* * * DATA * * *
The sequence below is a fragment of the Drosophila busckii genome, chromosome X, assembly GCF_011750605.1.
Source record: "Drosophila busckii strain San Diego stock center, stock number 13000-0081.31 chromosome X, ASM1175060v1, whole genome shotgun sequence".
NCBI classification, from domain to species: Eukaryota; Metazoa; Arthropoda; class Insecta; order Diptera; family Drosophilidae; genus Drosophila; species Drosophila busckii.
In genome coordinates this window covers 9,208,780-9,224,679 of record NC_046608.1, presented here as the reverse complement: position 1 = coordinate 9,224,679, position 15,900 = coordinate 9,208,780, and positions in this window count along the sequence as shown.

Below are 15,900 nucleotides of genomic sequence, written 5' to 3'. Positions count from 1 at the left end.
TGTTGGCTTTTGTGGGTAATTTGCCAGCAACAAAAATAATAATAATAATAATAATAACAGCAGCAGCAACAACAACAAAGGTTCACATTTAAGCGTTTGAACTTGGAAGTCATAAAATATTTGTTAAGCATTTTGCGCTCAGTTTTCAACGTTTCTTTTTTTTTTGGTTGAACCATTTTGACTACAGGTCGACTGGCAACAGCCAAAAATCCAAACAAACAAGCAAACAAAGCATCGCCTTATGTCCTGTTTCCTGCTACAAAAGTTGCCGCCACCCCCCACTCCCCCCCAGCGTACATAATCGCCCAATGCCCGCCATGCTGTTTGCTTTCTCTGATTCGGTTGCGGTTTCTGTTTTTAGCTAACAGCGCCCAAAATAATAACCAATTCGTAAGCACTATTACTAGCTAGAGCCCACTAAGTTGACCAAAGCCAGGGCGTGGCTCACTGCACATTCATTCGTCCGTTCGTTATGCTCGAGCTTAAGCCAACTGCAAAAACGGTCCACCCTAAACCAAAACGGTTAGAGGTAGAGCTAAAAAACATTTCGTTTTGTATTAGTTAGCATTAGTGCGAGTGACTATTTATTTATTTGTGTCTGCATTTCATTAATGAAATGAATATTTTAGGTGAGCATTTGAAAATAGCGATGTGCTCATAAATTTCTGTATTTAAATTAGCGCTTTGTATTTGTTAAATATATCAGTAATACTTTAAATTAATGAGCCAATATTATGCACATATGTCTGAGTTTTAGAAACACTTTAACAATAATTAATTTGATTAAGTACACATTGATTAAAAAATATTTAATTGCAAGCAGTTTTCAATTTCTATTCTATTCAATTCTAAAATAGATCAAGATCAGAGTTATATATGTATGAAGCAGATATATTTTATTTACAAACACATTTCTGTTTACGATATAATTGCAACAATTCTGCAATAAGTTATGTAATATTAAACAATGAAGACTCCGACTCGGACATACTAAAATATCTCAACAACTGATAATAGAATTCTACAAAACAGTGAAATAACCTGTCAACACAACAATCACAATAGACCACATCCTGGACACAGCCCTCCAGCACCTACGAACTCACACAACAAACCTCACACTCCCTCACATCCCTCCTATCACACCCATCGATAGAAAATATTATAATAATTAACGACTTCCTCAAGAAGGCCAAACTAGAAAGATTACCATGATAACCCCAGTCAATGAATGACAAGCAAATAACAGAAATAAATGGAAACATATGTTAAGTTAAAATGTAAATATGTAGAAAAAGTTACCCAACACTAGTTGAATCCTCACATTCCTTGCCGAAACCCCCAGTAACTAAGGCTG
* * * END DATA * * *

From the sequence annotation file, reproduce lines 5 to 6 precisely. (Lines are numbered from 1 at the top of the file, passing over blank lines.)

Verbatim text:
Below are 15,900 nucleotides of genomic sequence, written 5' to 3'. Positions count from 1 at the left end.
TGTTGGCTTTTGTGGGTAATTTGCCAGCAACAAAAATAATAATAATAATAATAATAACAGCAGCAGCAACAACAACAAAGGTTCACATTTAAGCGTTTGAACTTGGAAGTCATAAAATATTTGTTAAGCATTTTGCGCTCAGTTTTCAACGTTTCTTTTTTTTTTGGTTGAACCATTTTGACTACAGGTCGACTGGCAACAGCCAAAAATCCAAACAAACAAGCAAACAAAGCATCGCCTTATGTCCTGTTTCCTGCTACAAAAGTTGCCGCCACCCCCCACTCCCCCCCAGCGTACATAATCGCCCAATGCCCGCCATGCTGTTTGCTTTCTCTGATTCGGTTGCGGTTTCTGTTTTTAGCTAACAGCGCCCAAAATAATAACCAATTCGTAAGCACTATTACTAGCTAGAGCCCACTAAGTTGACCAAAGCCAGGGCGTGGCTCACTGCACATTCATTCGTCCGTTCGTTATGCTCGAGCTTAAGCCAACTGCAAAAACGGTCCACCCTAAACCAAAACGGTTAGAGGTAGAGCTAAAAAACATTTCGTTTTGTATTAGTTAGCATTAGTGCGAGTGACTATTTATTTATTTGTGTCTGCATTTCATTAATGAAATGAATATTTTAGGTGAGCATTTGAAAATAGCGATGTGCTCATAAATTTCTGTATTTAAATTAGCGCTTTGTATTTGTTAAATATATCAGTAATACTTTAAATTAATGAGCCAATATTATGCACATATGTCTGAGTTTTAGAAACACTTTAACAATAATTAATTTGATTAAGTACACATTGATTAAAAAATATTTAATTGCAAGCAGTTTTCAATTTCTATTCTATTCAATTCTAAAATAGATCAAGATCAGAGTTATATATGTATGAAGCAGATATATTTTATTTACAAACACATTTCTGTTTACGATATAATTGCAACAATTCTGCAATAAGTTATGTAATATTAAACAATGAAGACTCCGACTCGGACATACTAAAATATCTCAACAACTGATAATAGAATTCTACAAAACAGTGAAATAACCTGTCAACACAACAATCACAATAGACCACATCCTGGACACAGCCCTCCAGCACCTACGAACTCACACAACAAACCTCACACTCCCTCACATCCCTCCTATCACACCCATCGATAGAAAATATTATAATAATTAACGACTTCCTCAAGAAGGCCAAACTAGAAAGATTACCATGATAACCCCAGTCAATGAATGACAAGCAAATAACAGAAATAAATGGAAACATATGTTAAGTTAAAATGTAAATATGTAGAAAAAGTTACCCAACACTAGTTGAATCCTCACATTCCTTGCCGAAACCCCCAGTAACTAAGGCTG